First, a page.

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Home > Topics > Cardiac Care

Lawsuit: Woman frozen alive in L.A. hospital died trying to escape

The 80-year-old woman was pronounced dead from a heart attack; morticians later found her body face down with bruises and determined she woke up and injured herself trying to free herself from the body bag

By Victoria Kim
Los Angeles Times

LOS ANGELES — The family of an 80-year-old woman is suing a Boyle Heights hospital after a pathologist determined that she was "frozen alive," "eventually woke up" and injured herself as she struggled unsuccessfully to escape, according to court records.

Maria de Jesus Arroyo, 80, was pronounced dead in July 2010 at White Memorial Medical Center in Boyle Heights after suffering a heart attack. When morticians received her body a few days later, they found her body facedown, with her nose broken and cuts and bruises to her face, injuries so severe they could not be covered up by makeup, according to court papers.

The 2nd District Court of Appeal on Wednesday overturned a trial judge's earlier decision to throw out the family's lawsuit alleging the hospital had mistakenly declared her dead and frozen her while she was still living, reviving the legal claim.

The trial judge had sided with the hospital’s attorneys that the suit was filed too late, beyond the one-year statute of limitations after the family discovered Arroyo’s injuries.

But in reviving the lawsuit, the district court found that the family could not have known Arroyo may have been prematurely declared deceased and frozen alive until the pathologist gave his expert opinion in December 2011.

In that opinion, the pathologist concluded that the injuries Arroyo suffered most likely occurred while she was still alive -- that she had been “frozen alive,” “eventually woke up” and “damaged her face and turned herself face down as she struggled unsuccessfully to escape her frozen tomb,” according to court records.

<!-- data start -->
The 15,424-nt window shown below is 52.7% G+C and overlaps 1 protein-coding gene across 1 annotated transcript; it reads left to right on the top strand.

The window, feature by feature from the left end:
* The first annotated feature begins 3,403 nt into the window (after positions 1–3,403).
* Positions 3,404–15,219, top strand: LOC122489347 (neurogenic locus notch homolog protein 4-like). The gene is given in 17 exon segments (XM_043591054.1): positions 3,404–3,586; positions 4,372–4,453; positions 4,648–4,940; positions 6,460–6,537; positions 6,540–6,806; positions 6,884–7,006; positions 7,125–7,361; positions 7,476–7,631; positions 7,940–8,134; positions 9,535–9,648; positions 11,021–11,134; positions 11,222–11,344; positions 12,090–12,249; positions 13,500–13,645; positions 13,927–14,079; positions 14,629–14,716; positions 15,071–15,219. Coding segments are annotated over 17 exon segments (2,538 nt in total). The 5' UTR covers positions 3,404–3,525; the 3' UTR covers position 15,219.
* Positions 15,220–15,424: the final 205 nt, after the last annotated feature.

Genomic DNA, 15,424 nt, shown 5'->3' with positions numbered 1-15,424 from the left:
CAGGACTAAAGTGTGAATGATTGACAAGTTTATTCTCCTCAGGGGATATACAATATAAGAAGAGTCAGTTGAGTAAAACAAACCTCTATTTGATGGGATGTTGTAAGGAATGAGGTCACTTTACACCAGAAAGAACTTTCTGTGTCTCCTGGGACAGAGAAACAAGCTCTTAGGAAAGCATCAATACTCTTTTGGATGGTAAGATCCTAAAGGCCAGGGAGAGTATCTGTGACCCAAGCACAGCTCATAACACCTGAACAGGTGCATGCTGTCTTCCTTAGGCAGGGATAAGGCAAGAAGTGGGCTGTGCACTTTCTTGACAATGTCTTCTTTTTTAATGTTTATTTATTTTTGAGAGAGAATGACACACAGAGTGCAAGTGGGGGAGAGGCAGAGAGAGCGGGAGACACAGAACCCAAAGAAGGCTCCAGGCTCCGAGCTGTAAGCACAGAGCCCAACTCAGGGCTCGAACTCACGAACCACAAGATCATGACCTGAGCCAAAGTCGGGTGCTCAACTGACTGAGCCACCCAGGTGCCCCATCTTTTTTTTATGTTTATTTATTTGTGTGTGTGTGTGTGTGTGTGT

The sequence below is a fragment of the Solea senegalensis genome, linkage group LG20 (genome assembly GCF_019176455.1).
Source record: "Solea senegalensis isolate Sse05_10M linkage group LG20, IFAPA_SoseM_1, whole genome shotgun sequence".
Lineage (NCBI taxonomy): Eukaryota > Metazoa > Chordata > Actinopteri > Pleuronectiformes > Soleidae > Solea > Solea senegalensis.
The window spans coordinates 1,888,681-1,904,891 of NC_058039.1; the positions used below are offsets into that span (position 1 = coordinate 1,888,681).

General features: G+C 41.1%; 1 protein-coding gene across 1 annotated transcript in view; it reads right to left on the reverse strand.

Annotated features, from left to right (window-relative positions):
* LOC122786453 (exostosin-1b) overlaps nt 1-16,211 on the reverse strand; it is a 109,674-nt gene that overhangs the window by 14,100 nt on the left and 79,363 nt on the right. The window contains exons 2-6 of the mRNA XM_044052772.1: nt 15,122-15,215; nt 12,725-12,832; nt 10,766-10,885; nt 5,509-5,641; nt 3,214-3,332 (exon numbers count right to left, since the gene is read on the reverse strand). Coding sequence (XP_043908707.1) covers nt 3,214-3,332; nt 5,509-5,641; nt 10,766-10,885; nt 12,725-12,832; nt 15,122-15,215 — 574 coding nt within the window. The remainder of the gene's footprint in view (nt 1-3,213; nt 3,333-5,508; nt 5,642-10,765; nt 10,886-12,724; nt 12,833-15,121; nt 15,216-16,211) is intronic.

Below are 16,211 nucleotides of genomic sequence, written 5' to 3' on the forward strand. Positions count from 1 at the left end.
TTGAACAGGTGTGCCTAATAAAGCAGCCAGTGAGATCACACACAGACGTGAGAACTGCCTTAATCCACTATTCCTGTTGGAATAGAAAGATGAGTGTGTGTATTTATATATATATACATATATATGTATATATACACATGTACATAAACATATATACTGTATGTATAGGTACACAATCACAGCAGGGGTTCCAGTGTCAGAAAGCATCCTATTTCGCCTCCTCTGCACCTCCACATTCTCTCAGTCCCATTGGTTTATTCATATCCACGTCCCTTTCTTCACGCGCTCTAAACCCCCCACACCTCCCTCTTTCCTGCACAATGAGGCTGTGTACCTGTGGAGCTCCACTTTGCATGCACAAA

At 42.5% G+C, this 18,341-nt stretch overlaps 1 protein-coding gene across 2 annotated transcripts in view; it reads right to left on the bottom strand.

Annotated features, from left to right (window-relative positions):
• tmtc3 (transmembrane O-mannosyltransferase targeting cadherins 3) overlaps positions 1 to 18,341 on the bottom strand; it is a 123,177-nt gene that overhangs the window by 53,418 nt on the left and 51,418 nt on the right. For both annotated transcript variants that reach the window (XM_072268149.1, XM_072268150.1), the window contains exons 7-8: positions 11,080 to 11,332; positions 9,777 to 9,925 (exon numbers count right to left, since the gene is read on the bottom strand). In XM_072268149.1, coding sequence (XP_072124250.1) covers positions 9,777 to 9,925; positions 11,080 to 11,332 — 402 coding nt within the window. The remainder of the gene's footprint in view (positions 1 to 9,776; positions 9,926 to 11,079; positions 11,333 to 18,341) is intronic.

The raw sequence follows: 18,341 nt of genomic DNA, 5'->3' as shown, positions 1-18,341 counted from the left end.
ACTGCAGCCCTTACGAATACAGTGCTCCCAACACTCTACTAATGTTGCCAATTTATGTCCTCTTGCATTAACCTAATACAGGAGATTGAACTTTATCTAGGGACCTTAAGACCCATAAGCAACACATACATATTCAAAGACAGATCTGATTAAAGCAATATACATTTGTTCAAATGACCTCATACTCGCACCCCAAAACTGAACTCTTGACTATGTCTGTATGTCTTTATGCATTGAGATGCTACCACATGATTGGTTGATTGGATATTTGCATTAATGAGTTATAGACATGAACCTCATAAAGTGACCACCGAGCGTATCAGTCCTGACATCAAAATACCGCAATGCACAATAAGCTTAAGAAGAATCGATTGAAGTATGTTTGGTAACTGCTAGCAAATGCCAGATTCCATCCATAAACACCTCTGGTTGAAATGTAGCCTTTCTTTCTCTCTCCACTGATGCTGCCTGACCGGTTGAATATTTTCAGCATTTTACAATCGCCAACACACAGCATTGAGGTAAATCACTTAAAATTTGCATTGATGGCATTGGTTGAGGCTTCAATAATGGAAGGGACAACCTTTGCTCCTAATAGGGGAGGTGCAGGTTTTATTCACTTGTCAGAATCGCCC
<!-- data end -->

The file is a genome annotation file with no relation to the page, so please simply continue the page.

The hospital has not addressed the allegation that Arroyo was prematurely declared dead, according to court records.

The case now returns to Los Angeles County Superior Court for further proceedings.

McClatchy-Tribune News Service
A representative for White Memorial could not immediately be reached for comment.

The comments below are member-generated and do not necessarily reflect the opinions of or its staff. If you cannot see comments, try disabling privacy and ad blocking plugins in your browser. All comments must comply with our Member Commenting Policy.
Elizabeth Miller Elizabeth Miller Saturday, April 05, 2014 5:03:55 AM Is it a common practice to freeze the deceased before moving them to a funeral home? I've not heard of this before.
Meg McConnell Meg McConnell Saturday, April 05, 2014 10:23:34 AM In ca it takes forever to get bodies from the coroner to the funeral home (took them a week with my family) bodies start to decay and smell if you don't freeze them (another thing we learned the hard way thanks to a funeral home not telling is they didn't have a freezer)
John Muravez John Muravez Saturday, April 05, 2014 11:16:42 AM Meg McConnell your body is decaying the sec you die. Most coroners have the freezers in CA and since I cleaned a funeral home for two years that only bad ones came in normally were floaters/fire vic's . Sometimes thing don't go right but just be thank full to the people who try to make it better.
Meg McConnell Meg McConnell Saturday, April 05, 2014 11:39:08 AM Haha oh no the funeral home was in MN he just died in CA (which added yet another week to the process. And believe me I know a few things about decaying bodies - been on a couple of those fire calls ;). But yeah the point I was trying to make is that yes, they do freeze them ASAP
Danny Perry Danny Perry Saturday, April 05, 2014 11:40:51 AM white memorial hospital was always sketchy when i was running calls there :/ i have to say that i'm not surprised. how terrible.

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